United States District Court, S.D. New York
July 13, 2004.
JOYCE JONES, et al., Plaintiffs,
FORD MOTOR CREDIT COMPANY, Defendant.
The opinion of the court was delivered by: RICHARD HOLWELL, District Judge
Memorandum Opinion and Order
Plaintiffs brought this action on behalf of themselves and
similarly situated African-Americans against Ford Motor Credit
Company ("Ford") alleging racial discrimination under the Equal
Credit Opportunity Act, 15 U.S.C. § 1691 et seq., ("ECOA").
Presently before the Court are plaintiffs' motions for class
certification and for an evidentiary hearing on class
certification. Nine additional individuals have also filed a
motion to intervene as plaintiffs. For the following reasons, the
motion to intervene is granted; the motions for class
certification and for an evidentiary hearing are denied without
This putative class action has a long history. The matter was
initiated on October 31, 2000, and originally assigned to the
Honorable Lawrence M. McKenna, United States District Court for
the Southern District of New York. On December 29, 2000,
defendant Ford Motor Credit Company ("Ford") moved for (and was
ultimately granted) leave to file a motion to dismiss of up to 50 pages in
length. Since then, virtually every briefing in this action has
included a request for a sur-reply or a page-limit extension or
both. The lengthened briefing has also been accompanied by two
judicial reassignments first to the Honorable Lewis A. Kaplan,
United States District Court for the Southern District of New
York, on September 23, 2003, and then to this Court on November
6, 2003 and by protracted discovery, with the class discovery
completion date extended five times.
On January 9, 2004, plaintiffs moved for class certification.
Ford opposes class certification on the grounds that, inter
alia, the named plaintiffs are not adequate class
representatives. (See Mem. in Opp'n to Pls.' Mot. for Class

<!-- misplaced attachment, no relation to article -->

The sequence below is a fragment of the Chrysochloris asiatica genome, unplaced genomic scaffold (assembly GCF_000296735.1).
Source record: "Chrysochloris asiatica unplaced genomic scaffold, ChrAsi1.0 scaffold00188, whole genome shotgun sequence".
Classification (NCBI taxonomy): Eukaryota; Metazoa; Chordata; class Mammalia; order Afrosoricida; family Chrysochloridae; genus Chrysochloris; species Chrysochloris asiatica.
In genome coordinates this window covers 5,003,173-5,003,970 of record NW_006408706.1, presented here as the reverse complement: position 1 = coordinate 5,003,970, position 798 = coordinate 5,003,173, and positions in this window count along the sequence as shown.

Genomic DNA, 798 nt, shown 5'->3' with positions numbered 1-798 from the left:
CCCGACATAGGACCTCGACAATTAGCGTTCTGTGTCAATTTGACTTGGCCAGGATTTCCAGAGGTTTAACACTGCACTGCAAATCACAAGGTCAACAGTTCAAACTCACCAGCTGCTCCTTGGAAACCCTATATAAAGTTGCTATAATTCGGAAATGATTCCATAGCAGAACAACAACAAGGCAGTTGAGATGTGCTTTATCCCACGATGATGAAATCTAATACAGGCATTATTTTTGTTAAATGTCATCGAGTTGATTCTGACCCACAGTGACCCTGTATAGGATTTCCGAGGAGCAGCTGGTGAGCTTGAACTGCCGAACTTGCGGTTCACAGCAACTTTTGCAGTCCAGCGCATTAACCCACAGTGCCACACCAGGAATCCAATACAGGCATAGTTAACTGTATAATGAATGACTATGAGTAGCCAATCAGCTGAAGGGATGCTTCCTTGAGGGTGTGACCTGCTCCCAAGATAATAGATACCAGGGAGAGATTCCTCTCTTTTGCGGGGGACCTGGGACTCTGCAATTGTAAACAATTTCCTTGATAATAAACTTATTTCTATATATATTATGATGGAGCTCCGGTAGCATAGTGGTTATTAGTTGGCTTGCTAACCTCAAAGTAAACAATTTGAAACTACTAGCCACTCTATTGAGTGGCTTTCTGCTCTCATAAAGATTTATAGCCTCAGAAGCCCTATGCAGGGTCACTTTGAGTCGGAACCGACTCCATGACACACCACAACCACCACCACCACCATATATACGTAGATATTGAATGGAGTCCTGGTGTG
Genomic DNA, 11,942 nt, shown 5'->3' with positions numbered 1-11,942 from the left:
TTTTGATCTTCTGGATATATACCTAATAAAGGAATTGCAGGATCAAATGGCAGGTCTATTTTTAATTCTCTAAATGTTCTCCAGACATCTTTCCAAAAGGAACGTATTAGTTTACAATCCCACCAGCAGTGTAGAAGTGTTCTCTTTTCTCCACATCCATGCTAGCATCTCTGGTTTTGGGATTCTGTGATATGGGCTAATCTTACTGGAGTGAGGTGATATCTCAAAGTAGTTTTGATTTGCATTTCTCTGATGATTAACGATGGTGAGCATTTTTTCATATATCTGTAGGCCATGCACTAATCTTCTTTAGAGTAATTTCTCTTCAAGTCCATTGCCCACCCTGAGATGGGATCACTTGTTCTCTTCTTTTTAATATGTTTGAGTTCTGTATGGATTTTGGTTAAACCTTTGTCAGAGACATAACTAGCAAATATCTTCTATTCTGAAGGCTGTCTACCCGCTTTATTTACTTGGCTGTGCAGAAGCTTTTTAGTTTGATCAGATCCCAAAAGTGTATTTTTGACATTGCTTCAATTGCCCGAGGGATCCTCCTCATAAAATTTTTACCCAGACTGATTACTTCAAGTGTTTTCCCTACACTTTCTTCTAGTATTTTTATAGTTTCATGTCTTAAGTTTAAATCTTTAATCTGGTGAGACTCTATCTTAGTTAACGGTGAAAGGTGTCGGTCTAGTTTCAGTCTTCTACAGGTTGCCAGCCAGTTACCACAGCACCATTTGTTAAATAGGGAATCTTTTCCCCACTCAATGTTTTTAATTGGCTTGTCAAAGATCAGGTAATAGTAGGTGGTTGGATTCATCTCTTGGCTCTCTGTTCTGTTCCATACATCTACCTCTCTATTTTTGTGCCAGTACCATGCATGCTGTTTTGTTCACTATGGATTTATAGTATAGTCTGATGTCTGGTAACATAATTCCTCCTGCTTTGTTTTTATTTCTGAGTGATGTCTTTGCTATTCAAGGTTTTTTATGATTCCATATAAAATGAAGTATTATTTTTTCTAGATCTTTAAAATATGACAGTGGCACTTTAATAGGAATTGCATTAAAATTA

Certification at 11-16.) Plaintiffs contest this assertion, see
Pls.' Reply Mem. of Law in Further Supp. of their Mot. for Class
Certification at 12-14; however, nine additional individuals
moved to intervene as plaintiffs and putative class
representatives on March 17, 2004.
Although the motion to intervene was filed one day after
plaintiffs had filed their reply brief in their motion for class
certification, the reply brief was not the last word on class
certification. On March 30, 2004, Ford moved for (and was
granted) leave to file a sur-reply to plaintiffs' motion for
class certification. Then, on June 7, 2004, plaintiffs moved for
an evidentiary hearing on their motion for class certification.
On June 14, 2004, plaintiffs filed "supplemental authority" in
further support of their motion for class certification. Ford
duly responded to both of these briefs. The last document the
Court received regarding class certification was a reply
memorandum in further support of plaintiff's motion for an
evidentiary hearing, filed July 1, 2004. Thus, the class action issues are fully briefed and are ripe for
determination but for the impact of the pending motion to
Subpart (b) of Rule 24 of the Federal Rules of Civil Procedure
allows parties to intervene in an action "when an applicant's
claim or defense and the main action have a question of law or
fact in common." Fed.R.Civ.P. 24(b). Though a court has
discretion in deciding whether to allow "permissive"
intervention, the court must "consider whether the intervention
will unduly delay or prejudice the adjudication of the rights of
the original parties." Id.
Ford does not dispute that the proposed plaintiffs have a
question of law or fact in common with the current plaintiffs.
Rather, Ford argues that "[a]llowing intervention at this late
date . . . would essentially restart the case from plaintiffs'
side, and the burden of this `do-over' would fall almost entirely
on [Ford]." (Mem. in Opp'n to Pls.' Mot. to Intervene at 5
(hereinafter "Intervene Opp'n").) Ford also argues that
plaintiffs' delay is inexcusable because the alleged inadequacy
of the currently proposed class representatives has been known